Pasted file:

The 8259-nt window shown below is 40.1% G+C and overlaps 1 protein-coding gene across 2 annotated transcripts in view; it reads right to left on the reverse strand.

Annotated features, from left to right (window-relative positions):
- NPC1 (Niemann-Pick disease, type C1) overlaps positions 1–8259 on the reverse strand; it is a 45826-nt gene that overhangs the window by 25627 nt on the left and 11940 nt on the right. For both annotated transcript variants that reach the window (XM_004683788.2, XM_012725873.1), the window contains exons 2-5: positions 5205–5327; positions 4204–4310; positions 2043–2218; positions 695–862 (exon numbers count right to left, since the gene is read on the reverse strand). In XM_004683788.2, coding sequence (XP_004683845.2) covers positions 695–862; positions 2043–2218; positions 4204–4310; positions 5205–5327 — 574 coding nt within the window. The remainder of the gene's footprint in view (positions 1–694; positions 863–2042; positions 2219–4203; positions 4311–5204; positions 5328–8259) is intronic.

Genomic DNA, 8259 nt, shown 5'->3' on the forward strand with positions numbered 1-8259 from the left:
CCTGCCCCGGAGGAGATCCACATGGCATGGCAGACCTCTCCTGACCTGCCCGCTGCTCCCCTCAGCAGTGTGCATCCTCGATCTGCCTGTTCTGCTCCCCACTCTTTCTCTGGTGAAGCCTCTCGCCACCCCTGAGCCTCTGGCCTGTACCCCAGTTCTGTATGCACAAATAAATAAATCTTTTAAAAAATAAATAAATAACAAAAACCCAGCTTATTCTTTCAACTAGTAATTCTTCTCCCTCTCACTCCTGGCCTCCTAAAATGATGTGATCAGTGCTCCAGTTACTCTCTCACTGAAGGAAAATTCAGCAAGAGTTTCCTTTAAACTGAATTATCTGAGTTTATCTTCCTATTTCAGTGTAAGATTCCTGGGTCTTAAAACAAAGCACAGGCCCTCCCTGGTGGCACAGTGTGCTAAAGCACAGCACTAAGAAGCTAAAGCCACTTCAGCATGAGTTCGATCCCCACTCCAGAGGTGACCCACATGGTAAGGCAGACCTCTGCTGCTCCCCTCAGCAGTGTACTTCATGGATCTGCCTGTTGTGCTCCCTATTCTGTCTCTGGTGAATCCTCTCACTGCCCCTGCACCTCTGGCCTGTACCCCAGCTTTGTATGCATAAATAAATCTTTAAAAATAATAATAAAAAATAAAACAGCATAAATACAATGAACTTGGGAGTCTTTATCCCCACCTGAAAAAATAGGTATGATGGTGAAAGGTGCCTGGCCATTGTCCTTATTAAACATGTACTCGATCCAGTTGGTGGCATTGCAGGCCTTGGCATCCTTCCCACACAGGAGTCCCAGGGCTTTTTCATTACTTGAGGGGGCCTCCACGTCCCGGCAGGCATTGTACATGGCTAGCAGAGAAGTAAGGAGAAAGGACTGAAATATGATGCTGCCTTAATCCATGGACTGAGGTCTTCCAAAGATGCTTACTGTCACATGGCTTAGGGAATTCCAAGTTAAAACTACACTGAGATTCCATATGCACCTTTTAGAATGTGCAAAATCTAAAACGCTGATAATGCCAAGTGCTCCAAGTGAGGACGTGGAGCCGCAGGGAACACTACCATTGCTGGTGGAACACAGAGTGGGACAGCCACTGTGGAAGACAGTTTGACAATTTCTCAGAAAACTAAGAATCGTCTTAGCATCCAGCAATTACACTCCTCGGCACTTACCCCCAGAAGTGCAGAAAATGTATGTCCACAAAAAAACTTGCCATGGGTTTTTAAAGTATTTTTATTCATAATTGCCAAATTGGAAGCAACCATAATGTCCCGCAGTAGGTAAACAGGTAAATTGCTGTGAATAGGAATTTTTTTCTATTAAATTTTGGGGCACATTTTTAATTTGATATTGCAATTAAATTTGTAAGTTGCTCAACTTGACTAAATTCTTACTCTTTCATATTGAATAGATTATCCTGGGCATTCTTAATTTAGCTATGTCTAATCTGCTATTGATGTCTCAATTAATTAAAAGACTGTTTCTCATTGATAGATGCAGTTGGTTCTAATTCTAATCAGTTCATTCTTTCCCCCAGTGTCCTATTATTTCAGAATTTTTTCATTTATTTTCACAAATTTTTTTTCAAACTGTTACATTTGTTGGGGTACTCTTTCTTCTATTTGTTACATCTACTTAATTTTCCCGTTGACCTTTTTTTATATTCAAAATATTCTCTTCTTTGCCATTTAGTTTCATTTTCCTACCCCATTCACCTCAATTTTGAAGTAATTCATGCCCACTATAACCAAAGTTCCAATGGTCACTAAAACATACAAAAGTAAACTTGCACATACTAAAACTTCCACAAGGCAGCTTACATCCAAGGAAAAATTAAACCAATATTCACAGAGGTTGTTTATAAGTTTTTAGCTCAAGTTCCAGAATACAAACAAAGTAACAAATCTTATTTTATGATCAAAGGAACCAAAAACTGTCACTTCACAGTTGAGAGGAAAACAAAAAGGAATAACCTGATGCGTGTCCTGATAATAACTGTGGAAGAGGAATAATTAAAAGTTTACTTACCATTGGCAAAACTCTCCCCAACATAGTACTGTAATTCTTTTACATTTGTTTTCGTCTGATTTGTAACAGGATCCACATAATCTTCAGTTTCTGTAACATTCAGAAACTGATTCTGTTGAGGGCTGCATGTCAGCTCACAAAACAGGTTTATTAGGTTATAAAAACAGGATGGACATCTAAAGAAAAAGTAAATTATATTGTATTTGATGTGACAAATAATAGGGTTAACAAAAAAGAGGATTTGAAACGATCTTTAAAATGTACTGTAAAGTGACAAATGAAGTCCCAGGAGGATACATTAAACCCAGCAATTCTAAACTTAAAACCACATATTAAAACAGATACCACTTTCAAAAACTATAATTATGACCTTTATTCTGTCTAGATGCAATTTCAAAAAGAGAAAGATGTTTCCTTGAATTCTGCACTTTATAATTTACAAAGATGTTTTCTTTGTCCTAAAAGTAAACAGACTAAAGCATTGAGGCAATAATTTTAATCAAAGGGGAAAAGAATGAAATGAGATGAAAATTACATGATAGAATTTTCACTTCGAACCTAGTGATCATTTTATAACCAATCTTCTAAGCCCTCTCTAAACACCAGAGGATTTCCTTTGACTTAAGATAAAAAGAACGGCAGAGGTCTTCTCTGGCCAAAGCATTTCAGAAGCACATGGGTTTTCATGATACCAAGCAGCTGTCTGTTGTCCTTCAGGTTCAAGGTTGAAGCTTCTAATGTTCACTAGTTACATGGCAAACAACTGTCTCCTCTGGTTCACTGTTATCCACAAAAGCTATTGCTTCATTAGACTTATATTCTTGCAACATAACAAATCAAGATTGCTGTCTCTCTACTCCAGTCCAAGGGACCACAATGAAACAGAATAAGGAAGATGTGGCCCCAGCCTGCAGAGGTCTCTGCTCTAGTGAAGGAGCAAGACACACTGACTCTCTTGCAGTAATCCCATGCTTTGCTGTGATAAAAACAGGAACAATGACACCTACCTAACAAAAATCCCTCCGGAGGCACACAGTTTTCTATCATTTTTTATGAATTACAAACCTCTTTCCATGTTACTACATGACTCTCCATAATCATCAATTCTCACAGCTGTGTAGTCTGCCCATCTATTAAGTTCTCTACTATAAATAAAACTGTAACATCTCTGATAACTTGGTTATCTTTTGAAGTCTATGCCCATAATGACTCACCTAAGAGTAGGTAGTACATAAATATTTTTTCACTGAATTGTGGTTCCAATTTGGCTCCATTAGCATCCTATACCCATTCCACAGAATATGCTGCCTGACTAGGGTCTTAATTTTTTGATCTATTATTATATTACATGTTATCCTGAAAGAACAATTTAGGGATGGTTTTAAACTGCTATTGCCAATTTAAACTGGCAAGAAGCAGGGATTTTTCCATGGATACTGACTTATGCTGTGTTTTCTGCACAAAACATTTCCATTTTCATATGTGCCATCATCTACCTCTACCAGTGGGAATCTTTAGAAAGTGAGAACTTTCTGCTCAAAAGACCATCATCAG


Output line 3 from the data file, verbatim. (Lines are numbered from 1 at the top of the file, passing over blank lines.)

- NPC1 (Niemann-Pick disease, type C1) overlaps positions 1–8259 on the reverse strand; it is a 45826-nt gene that overhangs the window by 25627 nt on the left and 11940 nt on the right. For both annotated transcript variants that reach the window (XM_004683788.2, XM_012725873.1), the window contains exons 2-5: positions 5205–5327; positions 4204–4310; positions 2043–2218; positions 695–862 (exon numbers count right to left, since the gene is read on the reverse strand). In XM_004683788.2, coding sequence (XP_004683845.2) covers positions 695–862; positions 2043–2218; positions 4204–4310; positions 5205–5327 — 574 coding nt within the window. The remainder of the gene's footprint in view (positions 1–694; positions 863–2042; positions 2219–4203; positions 4311–5204; positions 5328–8259) is intronic.